“I don’t have time for social media chatter “ is a claim often heard by many people, including lawyers “I don’t want to know what you had for breakfast, or that you took your dog out for a walk.” The perception of the information overload social media creates is fundamentally a misconception of social media.
I am reading socialnomics, by Erik Qualman, in which he provides a few examples of the way social media can be used to help information management and overload. Taking the numerous examples Erik gives in his book, let’s translate this to the legal world: While Lawyer A is spending a lot of time networking via Rolodex (telephone) and email between meetings, setting face to face meetings scheduled over weeks and months, attending seasonal events in person, waiting for annual associations meetings to catch up with association members, Lawyer B is building deeper and quicker network on a daily basis with larger amount of people: he is walking to a meeting and connects with another lawyer who contacted lawyer B through his blog or twitter or Facebook or Connected, after reading his post and responding to it; in the elevator he checks out the status of a member of same association to learn he was promoted and send him congrats message via the site’s inmail; while he is waiting in line at the supermarket he replies a question a colleague asked on a shared group and by that enhances his reputation as an expert in his practice area. Relationship building is faster, deeper and wider. It does not replace face to face, but gives it a huge boost and accelerates the relationship to where they would be in 2 years from now had they been built using ‘offline’ tools only.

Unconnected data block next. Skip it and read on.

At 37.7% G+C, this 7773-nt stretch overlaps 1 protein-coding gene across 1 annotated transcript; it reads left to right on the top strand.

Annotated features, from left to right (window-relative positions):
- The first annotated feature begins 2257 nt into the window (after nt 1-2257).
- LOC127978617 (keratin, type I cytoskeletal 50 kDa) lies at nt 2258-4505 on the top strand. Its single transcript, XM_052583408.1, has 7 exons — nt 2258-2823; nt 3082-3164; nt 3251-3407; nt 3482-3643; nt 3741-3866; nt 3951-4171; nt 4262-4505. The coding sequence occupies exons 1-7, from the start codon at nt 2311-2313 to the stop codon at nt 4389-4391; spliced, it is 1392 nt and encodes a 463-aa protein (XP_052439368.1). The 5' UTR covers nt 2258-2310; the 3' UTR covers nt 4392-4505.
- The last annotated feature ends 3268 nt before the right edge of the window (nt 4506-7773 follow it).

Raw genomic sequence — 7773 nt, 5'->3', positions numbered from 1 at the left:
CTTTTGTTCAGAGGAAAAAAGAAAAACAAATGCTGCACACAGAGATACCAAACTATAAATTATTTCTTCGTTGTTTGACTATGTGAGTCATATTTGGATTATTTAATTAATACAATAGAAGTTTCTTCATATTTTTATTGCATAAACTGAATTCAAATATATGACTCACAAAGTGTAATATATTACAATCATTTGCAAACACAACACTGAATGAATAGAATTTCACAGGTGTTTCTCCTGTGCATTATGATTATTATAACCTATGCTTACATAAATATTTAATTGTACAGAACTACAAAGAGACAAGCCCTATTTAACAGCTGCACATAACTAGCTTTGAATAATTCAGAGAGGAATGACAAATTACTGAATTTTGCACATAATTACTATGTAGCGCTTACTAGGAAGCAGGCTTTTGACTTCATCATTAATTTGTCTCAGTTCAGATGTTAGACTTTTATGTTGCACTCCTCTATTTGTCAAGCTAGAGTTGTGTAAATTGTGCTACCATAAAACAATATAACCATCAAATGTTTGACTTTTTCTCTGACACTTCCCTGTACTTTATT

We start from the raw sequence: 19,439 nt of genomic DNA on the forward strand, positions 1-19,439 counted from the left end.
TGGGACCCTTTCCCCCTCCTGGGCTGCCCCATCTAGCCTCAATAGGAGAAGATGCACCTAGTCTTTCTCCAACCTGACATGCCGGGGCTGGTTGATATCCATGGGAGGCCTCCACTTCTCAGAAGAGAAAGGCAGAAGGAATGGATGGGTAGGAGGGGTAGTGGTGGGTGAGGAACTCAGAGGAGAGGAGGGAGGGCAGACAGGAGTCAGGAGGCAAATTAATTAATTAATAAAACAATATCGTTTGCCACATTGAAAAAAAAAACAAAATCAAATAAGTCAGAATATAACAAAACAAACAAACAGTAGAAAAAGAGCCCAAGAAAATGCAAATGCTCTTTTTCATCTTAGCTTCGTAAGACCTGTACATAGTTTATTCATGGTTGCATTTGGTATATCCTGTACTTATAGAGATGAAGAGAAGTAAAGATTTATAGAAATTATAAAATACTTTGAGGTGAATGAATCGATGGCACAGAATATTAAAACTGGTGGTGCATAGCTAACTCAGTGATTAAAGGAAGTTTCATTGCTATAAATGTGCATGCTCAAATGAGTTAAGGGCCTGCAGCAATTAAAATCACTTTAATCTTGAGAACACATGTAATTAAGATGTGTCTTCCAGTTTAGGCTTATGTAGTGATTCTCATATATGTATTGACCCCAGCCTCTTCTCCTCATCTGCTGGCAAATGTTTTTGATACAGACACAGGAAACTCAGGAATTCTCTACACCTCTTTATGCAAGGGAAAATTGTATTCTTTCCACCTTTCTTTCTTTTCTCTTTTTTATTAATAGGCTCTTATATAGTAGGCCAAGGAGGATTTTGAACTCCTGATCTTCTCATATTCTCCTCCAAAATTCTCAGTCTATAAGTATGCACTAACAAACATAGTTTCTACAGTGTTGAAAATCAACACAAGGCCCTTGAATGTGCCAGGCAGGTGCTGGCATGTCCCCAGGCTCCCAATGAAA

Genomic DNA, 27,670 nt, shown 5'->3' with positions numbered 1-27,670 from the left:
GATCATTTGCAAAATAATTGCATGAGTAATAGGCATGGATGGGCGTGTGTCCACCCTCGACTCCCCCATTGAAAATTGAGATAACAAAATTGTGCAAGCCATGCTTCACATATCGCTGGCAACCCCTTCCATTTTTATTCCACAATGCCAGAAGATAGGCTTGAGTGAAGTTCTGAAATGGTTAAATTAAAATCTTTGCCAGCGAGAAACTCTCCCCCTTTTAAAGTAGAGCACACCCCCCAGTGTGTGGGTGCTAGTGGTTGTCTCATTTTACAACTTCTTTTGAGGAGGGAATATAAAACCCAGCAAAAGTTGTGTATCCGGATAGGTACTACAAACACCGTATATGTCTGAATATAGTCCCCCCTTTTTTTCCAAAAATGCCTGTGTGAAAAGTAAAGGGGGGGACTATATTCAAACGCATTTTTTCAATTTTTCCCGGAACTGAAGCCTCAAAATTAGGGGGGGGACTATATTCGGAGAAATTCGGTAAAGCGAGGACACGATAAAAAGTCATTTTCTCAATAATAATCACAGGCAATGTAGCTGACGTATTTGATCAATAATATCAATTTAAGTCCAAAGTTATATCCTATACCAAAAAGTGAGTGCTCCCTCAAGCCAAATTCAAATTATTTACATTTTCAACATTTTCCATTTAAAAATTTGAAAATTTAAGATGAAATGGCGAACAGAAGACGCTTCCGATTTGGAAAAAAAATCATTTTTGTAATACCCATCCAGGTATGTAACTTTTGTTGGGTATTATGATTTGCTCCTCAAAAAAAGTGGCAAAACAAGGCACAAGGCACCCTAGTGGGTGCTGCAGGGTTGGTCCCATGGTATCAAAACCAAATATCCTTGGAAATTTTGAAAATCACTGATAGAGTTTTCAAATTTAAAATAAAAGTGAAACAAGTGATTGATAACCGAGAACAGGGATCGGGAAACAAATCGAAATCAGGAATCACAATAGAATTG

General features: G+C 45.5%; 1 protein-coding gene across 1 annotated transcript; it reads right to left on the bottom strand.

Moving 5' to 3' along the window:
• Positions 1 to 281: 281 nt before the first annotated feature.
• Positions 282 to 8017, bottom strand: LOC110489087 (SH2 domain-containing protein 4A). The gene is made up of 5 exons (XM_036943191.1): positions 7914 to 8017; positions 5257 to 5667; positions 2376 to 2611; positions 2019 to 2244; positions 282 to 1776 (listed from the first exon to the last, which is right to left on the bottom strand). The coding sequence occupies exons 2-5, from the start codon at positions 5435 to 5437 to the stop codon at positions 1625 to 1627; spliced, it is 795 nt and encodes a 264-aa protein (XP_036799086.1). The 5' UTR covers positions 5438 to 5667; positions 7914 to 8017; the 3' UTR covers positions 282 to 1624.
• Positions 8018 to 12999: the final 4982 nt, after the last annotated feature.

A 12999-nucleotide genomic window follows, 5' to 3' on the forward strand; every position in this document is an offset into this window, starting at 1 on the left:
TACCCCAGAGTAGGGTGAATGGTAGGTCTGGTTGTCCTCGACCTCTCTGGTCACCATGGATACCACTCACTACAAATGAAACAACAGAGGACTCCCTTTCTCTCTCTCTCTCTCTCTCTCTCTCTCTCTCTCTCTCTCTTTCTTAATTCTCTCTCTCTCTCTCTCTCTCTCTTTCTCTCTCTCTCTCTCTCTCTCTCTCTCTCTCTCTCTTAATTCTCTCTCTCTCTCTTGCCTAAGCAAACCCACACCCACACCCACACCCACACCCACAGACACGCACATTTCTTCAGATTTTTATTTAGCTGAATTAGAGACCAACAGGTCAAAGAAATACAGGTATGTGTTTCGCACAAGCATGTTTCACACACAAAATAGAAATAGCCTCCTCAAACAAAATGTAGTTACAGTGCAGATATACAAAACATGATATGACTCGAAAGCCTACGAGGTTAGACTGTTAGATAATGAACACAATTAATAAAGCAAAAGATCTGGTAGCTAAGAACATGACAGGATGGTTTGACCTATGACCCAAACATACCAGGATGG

Social media looks like it is overloading us with information when in fact it provides us the tools to manage our time and make progress more quickly and efficiently.
Carlos Hernandez once told me: if the Rolodex system works for you – stick with it, but if online networking can do the same for you in third of the time, you may want to reconsider.